The six superheavy elements with atomic numbers 107-112 were discovered at GSI. They were produced in nuclear fusion reactions using shell-stabilized target nuclei at and around doubly-magic 208Pb. These reaction partners allow compound nuclei containing all nucleons of the projectile and target nuclei to be produced at low excitation energy. This favors their survival on the evolution to a superheavy nucleus, containing all protons of the two reaction partners. The low energy led to these reactions being termed “cold fusion reactions”. With increasing number of protons in the compound nuclei – i.e., towards ever heavier elements – the rate at which such nuclei can be produced in cold fusion reactions has been observed to decrease rapidly. Only one element beyond 112 (named copernicium) has been identified in a cold fusion reaction: element 113 (nihonium), the discovery of which at RIKEN was accepted by IUPAC in 2015. Along with nihonium, also three further even heavier elements, including elements 115 (moscovium) and 117 (tennessine) that were also studied at the TASCA separator at GSI, were accepted, thus completing the seventh row of the periodic table. Beyond nihonium, all elements were produced in reactions using doubly-magic 48Ca projectiles, reiterating the advantage of using such shell-stabilized reaction partners.
While it had been recognized decades ago that production rates in cold fusion reactions decrease steeply the heavier the fusion product is, the dynamical mechanisms underlying this trend remained only partially understood. To improve our understanding, detailed studies of three cold fusion reactions using 48Ca, 50Ti, and 54Cr projectiles on 208Pb targets, leading to the elements 102 (nobelium), 104 (rutherfordium), and 106 (seaborgium), have been performed at the Heavy Ion Accelerator Facility at the Australian National University (ANU) in Canberra, Australia, in a collaboration with scientists from GSI Darmstadt, HIM Mainz, and Johannes Gutenberg University Mainz. In contrast to the experiments at GSI, which focus on the observation of the fusion products, the present experiments aimed at studying the complementary reaction outcome – i.e., the fission-like process when projectile and target nuclei do not fuse, but reseparate a short time after coming into close contact, thus suppressing fusion. The process leads to the correlated emission of two nuclei at a wide range of angles. Studying the details of this process is key to obtaining an improved understanding of the rare cases where fusion occurs, leading to superheavy elements. For the studies to be most efficient and to ensure registration of as many reaction outcomes as possible, the unique large-area CUBE detection system at ANU, operated by the nuclear reaction dynamics group, was used, which offers superior acceptance for such events. The system registers the angle at which the events are recorded, the ratio of the masses of the two fragments, and their total kinetic energy. This allows reconstructing reconstructing the reaction outcome at the moment when the fragments separate. Current theoretical descriptions of the cold fusion reactions assume that the two fusing nuclei follow a thermal diffusion-like process to evolve into a compound nucleus, which is the basis for superheavy element production. If true, the fusion suppression would be highest at the lowest excitation energies, as then, the least amount of energy is available for this diffusion process. In contrast, the measured data suggest the suppression in this step to become smaller with decreasing energy, indicating that cold fusion is not driven by a thermal diffusion process. The results call for microscopic approaches to describe this reaction step, hence stimulating further theoretical work. The evolution of the fusion mechanism when going from 48Ca towards heavier projectiles is also relevant for the production of new elements beyond element 118 (oganesson): whereas this element could be produced using a 48Ca beam, this will no longer be possible for heavier elements, due to a lack of target materials with a sufficient number of protons to reach elements 119, 120 or beyond.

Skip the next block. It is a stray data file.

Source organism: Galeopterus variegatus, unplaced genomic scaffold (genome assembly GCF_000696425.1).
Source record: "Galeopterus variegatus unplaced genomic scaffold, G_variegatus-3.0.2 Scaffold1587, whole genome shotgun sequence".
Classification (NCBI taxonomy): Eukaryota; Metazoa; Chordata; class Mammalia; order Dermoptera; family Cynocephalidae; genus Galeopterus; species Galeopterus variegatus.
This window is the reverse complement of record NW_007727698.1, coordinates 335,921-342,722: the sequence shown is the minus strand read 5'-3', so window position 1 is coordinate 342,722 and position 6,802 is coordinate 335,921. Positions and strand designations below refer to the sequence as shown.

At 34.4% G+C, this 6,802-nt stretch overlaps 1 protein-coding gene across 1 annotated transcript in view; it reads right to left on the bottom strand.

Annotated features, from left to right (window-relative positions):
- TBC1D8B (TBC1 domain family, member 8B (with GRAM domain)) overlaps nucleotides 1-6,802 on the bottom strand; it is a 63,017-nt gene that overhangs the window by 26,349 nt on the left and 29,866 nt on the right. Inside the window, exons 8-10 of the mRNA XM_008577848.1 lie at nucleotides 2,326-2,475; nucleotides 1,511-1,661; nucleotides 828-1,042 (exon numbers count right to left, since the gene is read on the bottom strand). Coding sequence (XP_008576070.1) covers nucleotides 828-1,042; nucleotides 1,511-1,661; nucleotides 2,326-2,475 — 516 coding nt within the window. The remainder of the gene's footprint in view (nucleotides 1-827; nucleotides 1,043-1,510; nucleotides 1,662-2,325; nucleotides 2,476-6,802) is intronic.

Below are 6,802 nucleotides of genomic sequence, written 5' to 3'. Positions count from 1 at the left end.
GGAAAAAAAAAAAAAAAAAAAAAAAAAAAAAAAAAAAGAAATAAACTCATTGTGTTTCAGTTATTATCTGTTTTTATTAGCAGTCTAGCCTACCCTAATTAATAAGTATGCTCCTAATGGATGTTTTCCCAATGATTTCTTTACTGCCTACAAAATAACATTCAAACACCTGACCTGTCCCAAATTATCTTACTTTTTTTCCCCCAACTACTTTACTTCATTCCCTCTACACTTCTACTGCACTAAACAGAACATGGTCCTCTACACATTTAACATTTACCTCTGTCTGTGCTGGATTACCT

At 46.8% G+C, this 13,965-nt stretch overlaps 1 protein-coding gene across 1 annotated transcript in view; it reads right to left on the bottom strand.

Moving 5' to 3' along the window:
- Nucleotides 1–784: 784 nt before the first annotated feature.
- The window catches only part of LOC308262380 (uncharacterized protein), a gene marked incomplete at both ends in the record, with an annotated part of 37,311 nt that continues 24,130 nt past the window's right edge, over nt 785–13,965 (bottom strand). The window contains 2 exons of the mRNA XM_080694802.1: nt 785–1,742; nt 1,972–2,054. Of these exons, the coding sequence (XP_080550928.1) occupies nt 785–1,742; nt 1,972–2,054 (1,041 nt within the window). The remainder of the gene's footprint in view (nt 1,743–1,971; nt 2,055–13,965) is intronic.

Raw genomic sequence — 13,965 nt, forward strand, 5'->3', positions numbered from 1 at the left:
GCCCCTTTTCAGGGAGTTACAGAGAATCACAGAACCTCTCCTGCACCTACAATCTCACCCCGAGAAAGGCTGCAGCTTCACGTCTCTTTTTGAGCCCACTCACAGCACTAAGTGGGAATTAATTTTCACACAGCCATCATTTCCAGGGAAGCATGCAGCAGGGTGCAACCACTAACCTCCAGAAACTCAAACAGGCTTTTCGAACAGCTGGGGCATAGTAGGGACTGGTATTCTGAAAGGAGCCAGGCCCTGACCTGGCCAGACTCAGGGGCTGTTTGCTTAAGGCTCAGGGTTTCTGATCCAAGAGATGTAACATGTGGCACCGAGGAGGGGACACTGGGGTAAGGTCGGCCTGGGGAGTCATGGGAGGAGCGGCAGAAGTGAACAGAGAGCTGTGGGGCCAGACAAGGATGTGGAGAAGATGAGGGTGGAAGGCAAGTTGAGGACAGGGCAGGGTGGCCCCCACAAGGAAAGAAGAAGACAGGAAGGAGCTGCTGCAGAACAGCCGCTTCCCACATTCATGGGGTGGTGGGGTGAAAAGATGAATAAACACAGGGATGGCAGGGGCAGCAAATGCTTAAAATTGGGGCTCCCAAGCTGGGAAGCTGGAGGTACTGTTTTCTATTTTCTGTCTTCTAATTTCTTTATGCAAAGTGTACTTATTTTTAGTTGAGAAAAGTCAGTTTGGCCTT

The work was published in Physics Review Letters and is the latest example of the successful collaboration between the SHE chemistry department at GSI and HIM and the Institute of Nuclear Chemistry at JGU with the Nuclear Reaction Dynamics Group at the ANU, which started in 2013 and has led to numerous joint publications.